As we continue to emerge from the Covid-19 emergency, we can easily look back over the past year and see how our health service’s information and technology systems were massively challenged. But despite – or perhaps as a result of – these challenges, our Health Service Executive (HSE) transformed their adoption of technology at unprecedented levels, by using digital solutions for the delivery of key services to citizens and patients during Covid. This transformation was underpinned, not only by the introduction of digital technology, but also by the effective management and analysis of data which enabled better decision and policy making.
The impact of our health service’s digital transformation underscores the critical importance of a well-functioning, effective and secure technology platform for healthcare in Ireland. In fact, the World Health Organisation (WHO) sees the creation of both robust health information systems (HIS) and secure digital health solutions as a key priority.
A little over a year ago a conversation with Dr Alan Barrett, CEO of the Economic and Social Research Institute (ESRI) led to a collaboration that pooled the expertise of both Microsoft Ireland and the ESRI to examine how technology can, and has, helped transform healthcare. As part of this relationship, the ESRI have developed a research report, which is hugely relevant as we look ahead. It was recently launched at the seminar, “Advancing a Digital Healthcare Future for Ireland”, held on the 23rd of June.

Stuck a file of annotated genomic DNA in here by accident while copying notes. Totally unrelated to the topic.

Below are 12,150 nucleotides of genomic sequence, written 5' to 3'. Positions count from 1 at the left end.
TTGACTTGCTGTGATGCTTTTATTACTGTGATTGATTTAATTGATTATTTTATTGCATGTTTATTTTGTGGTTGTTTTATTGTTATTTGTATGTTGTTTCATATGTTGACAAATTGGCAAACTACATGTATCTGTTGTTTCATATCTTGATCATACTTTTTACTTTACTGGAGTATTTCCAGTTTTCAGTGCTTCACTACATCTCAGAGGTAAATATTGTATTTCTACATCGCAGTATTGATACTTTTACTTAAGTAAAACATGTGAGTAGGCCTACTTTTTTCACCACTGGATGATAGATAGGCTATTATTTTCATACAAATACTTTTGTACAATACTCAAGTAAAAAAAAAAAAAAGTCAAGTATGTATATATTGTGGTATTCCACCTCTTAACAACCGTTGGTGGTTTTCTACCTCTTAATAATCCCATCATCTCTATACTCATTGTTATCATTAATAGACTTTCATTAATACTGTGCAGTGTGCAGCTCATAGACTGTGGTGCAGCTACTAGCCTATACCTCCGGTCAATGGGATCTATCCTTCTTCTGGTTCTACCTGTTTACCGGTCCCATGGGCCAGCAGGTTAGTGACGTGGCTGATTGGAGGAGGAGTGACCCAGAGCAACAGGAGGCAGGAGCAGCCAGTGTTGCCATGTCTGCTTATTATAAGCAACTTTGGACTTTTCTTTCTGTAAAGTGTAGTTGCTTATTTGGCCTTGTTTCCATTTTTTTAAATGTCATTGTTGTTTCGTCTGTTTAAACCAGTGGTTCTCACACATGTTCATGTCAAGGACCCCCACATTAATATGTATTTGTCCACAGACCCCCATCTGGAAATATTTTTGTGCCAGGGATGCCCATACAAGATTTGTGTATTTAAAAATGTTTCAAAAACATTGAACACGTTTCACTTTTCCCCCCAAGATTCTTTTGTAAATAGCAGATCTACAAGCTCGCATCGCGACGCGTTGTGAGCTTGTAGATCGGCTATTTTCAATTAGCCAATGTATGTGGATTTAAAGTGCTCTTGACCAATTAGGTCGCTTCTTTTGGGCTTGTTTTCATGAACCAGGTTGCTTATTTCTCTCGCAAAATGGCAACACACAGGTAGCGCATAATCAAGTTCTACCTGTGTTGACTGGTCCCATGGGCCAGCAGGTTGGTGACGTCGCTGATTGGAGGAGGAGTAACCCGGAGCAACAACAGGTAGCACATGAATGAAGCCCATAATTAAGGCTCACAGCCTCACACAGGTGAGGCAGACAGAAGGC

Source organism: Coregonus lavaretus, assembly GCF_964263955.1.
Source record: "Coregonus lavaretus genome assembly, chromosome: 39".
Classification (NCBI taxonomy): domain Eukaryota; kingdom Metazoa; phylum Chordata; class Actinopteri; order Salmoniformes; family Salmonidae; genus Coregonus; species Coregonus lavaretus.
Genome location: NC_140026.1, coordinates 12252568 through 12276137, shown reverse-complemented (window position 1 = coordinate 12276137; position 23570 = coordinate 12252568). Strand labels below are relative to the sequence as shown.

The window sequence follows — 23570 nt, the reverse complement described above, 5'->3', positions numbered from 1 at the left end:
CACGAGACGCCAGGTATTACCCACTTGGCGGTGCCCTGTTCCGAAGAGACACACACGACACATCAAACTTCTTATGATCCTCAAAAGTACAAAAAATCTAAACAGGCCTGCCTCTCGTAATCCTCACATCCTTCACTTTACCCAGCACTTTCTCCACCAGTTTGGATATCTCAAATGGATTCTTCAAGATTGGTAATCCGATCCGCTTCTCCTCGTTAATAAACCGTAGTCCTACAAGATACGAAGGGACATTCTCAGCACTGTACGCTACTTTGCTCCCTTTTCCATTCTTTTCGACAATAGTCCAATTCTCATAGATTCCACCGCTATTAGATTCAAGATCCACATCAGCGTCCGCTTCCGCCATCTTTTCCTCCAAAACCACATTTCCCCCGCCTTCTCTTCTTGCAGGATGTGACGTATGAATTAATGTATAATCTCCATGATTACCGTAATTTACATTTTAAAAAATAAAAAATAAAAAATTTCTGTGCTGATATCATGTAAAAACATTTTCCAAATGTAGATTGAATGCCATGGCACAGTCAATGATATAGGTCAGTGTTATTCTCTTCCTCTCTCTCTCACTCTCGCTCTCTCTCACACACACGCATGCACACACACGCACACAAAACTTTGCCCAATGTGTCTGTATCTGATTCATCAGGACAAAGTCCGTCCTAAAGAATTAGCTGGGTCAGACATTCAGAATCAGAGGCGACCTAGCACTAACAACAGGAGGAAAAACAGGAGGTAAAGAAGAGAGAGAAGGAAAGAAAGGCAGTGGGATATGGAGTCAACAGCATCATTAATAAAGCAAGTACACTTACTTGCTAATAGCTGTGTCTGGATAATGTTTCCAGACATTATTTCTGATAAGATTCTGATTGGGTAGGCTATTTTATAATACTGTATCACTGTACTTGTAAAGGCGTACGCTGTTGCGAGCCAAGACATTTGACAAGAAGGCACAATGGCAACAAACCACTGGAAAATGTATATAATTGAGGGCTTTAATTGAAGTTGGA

The report on the potential impact of digital solutions in healthcare, with a specific look at experiences in Ireland including the HSE, was launched at the event and 3 key themes emerged.
The first was around the very real pace and impact of digital transformation in healthcare both in Ireland and elsewhere; the second spoke to the patient and citizen impact of that transformation in terms of better health outcomes and better results for the exchequer and, finally; third, the palpable desire and imperative to sustain the momentum for digital transformation in healthcare and to build on the foundations laid over the last 18 months and longer. Within an Irish context it is clear how fundamental these themes are in the overall implementation of Sláintecare and transformation of our health system.
The paper’s findings will hopefully inform and encourage even greater engagement and ambition to deliver real impact that benefits patients, medical staff, and citizens alike.
Click here for a summary of the key findings.